Saturday, January 29, 2011


It's gotten nasty.

The president's attempt to mollify the demonstrators by sacking his government 24 hours earlier had failed and the leader of the largest Arab nation was facing an ignoble and violent end to his 30 years in power. The streets rang out with anti-government slogans and the cry "Mubarak, your plane is ready"...
...Last night, even as the death toll from confrontations between the security forces and the protesters reached 100 and hospitals were overwhelmed with casualties, there were even more people on the streets of the country's major cities after dark, defying an army-backed curfew. Small-arms fire was heard throughout the night.

The chief of staff of Egypt's armed forces, Lieutenant General Sami Hafez Enan, cut short a visit to meet the American joint chiefs of staffs as news spread that some troops were refusing to open fire on unarmed protesters.

"There's a lot of uncertainty about where the army stands right now," said Karim Ennarah, who was taking part in protests in Cairo. "They are telling people that the tanks have moved in to protect them, and people are showing great warmth in return, dancing on tanks and hugging and kissing soldiers. It looks as if the soldiers are unwilling to launch attacks on the crowds, although senior officers are pleading with protesters to respect the curfew and go home."
It looks like the army is really unwilling to step in to aid Mubarak; unsurprising considering that Egyptian troops have never fired on Egyptian civilians. To the extent that the security forces are, it only underscores the weakness of the regime.  I don't see how the regime can survive now, barring the sort of repression that would leave Egypt an international and regional pariah.
(And even that may not work, if it forces the army's hand in confronting the security forces.)

Mubarak was rocked by the resignation of a senior member of his ruling party, Ahmed Ezz, a close friend of his son. Further pressure was heaped on him by the Nobel laureate Mohamed ElBaradei, who said Mubarak should step down and set a framework for transition of power as the only way to end unrest. The former head of the UN nuclear watchdog told al-Jazeera that Mubarak's speech, in which he said he would form a new government, was "disappointing" for Egyptians.
No doubt.

David Cameron spoke to Mubarak last night to express his "grave concern" about violence against anti-government protesters in Egypt. The prime minister urged the embattled leader to "take bold steps to accelerate political reform and build democratic legitimacy" rather than attempt to repress dissent, according to Downing Street.

In a joint statement with President Nicolas Sarkozy of France and the German chancellor, Angela Merkel, Cameron added: "The Egyptian people have legitimate grievances and a longing for a just and better future. We urge President Mubarak to embark on a process of transformation which should be reflected in a broad-based government and in free and fair elections."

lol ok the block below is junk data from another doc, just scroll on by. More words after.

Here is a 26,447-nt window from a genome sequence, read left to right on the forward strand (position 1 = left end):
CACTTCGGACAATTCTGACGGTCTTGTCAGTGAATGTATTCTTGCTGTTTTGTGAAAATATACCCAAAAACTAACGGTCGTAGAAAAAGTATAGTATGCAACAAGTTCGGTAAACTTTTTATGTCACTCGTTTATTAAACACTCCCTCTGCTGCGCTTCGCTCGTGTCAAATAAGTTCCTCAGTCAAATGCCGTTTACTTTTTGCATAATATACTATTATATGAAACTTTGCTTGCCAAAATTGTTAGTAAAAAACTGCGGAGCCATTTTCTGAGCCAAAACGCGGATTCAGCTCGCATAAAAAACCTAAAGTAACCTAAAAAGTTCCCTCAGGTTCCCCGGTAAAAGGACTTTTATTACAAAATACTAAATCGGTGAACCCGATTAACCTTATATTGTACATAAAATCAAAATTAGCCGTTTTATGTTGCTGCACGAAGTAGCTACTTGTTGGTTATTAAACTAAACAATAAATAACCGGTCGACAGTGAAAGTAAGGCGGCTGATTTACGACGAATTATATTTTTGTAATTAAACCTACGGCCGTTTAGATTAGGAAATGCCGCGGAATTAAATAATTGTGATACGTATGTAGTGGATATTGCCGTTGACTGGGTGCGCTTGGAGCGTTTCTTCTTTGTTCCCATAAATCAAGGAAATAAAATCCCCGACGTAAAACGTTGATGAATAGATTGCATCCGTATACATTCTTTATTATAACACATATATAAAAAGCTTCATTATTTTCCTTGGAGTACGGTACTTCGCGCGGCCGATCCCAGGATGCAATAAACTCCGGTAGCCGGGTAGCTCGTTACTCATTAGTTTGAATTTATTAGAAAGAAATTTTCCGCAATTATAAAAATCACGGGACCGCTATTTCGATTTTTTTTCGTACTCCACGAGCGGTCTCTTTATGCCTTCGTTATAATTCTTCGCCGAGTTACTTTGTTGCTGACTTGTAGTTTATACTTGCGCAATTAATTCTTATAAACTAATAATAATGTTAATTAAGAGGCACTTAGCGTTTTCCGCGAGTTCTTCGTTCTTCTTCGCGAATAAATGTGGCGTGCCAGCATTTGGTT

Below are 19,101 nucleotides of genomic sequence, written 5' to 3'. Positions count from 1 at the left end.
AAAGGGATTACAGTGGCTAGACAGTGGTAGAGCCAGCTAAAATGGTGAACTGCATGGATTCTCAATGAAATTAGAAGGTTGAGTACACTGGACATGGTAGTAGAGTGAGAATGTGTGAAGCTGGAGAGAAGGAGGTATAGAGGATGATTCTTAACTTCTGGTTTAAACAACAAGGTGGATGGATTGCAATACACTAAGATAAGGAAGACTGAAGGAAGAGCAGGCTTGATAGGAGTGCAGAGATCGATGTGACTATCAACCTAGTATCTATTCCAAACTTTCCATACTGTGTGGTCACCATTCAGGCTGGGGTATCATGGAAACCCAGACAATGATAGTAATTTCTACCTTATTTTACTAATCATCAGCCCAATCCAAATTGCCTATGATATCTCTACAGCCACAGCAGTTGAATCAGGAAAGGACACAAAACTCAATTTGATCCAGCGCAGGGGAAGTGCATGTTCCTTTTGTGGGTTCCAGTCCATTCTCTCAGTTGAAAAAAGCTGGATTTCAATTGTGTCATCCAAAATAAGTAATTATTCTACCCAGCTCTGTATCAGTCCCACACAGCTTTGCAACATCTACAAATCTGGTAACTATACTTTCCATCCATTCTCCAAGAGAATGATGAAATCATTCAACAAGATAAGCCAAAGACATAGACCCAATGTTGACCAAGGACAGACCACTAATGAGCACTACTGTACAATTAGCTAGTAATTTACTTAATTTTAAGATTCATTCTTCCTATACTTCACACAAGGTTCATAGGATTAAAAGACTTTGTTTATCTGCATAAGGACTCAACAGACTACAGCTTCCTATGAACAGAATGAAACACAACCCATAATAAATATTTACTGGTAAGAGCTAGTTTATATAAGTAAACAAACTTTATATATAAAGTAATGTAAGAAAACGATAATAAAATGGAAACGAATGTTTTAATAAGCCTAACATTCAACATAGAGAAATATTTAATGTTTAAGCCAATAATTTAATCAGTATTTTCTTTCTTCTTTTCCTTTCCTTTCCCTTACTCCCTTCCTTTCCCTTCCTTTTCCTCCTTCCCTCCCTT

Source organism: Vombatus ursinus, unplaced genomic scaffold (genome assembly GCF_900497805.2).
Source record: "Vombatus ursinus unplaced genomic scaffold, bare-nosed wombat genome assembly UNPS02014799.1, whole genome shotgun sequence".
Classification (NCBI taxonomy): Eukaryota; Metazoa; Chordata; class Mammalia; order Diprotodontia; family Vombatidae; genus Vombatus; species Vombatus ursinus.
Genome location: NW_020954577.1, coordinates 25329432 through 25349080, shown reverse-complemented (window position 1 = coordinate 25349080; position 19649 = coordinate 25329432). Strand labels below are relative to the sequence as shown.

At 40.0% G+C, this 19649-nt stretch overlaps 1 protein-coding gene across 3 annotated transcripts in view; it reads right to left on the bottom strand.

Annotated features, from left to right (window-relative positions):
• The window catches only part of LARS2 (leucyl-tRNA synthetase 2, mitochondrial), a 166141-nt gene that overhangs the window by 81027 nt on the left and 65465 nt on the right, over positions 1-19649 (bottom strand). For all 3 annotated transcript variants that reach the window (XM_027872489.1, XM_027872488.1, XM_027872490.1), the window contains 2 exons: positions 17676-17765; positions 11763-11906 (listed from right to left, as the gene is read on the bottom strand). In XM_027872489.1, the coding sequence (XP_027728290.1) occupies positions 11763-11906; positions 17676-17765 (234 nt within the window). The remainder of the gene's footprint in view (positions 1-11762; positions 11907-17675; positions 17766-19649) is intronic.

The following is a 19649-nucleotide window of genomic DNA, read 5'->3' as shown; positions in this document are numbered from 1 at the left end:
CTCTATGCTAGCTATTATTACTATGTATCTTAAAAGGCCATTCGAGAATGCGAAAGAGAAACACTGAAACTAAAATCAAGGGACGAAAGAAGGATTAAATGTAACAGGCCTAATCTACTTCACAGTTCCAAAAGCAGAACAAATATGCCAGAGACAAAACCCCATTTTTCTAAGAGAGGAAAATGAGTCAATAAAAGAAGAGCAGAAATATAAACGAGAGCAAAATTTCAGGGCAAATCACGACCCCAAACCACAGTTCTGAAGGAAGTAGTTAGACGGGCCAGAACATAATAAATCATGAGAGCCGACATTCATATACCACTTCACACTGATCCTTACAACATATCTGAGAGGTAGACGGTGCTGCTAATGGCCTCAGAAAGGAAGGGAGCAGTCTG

And this shows just how conflicted and out-of-touch the various western governments are. Cameron, Sarkozy, and Merkel cannot possibly believe that "a process of transformation" is going to be enough. The process of transformation is going on right now, and it's one that is like to see Mubarak out on his ear at the very best.  But, as some wags have said, those governments hands are tied: the arabs that are revolting are the ones in the countries whose dictators they liked, and it's vanishingly unlikely that a democratic Tunisia, Egypt, or Algeria is going to be as useful from a geopolitical point of view.
Nasty business for the western right as well. This is the sort of thing they've always cheered on. Certainly the neoconservatives have been yammering on about this sort of thing. But this is almost a nightmare scenario for them, because it's a popular uprising that includes
 the Muslim Brotherhood, without being by and for the Muslim Brotherhood. The idea that groups like the Brotherhood could be part of a broadly progressive and secular coalition is antithetical to their very ideology, since they see the entire world as a conflict between "democracy" and totalitarian "Islamists". What happens when the "Islamists" agree to share power with a broad popular coalition?

Worse yet, what if said broad popular coalition includes leftists as well? The unions were key to the Tunisian uprising, and these protests are heavily driven by dissatisfaction with the very sort of rich-get-richer-poor-get-poorer economics that the right adores so much. Mubarak brought in western-style economists, and they arguably made things WORSE.

Forget Iran: what if the future of Egypt is Bolivia? What if the Egyptians adopt the kind of socialist and social-democratic government that makes Goldman Sachs partners and Republican strategists wake up in a cold sweat at night? Nobody predicted that, but it's eminently possible. (Or possibly imminent.)

This is all speculation, of course. The future of Egypt, Tunisia, Algeria, Yemen, Syria, Jordan, and all the rest are ultimately in the hands of their people. But it is clear that popular uprisings will not be on the Republicans' terms, or on American terms in general. They will be on ARAB terms. Nobody else's.

Edit: Gawker has a piece about how Egyptian football fans may be playing a big role. Not surprised a bit. 

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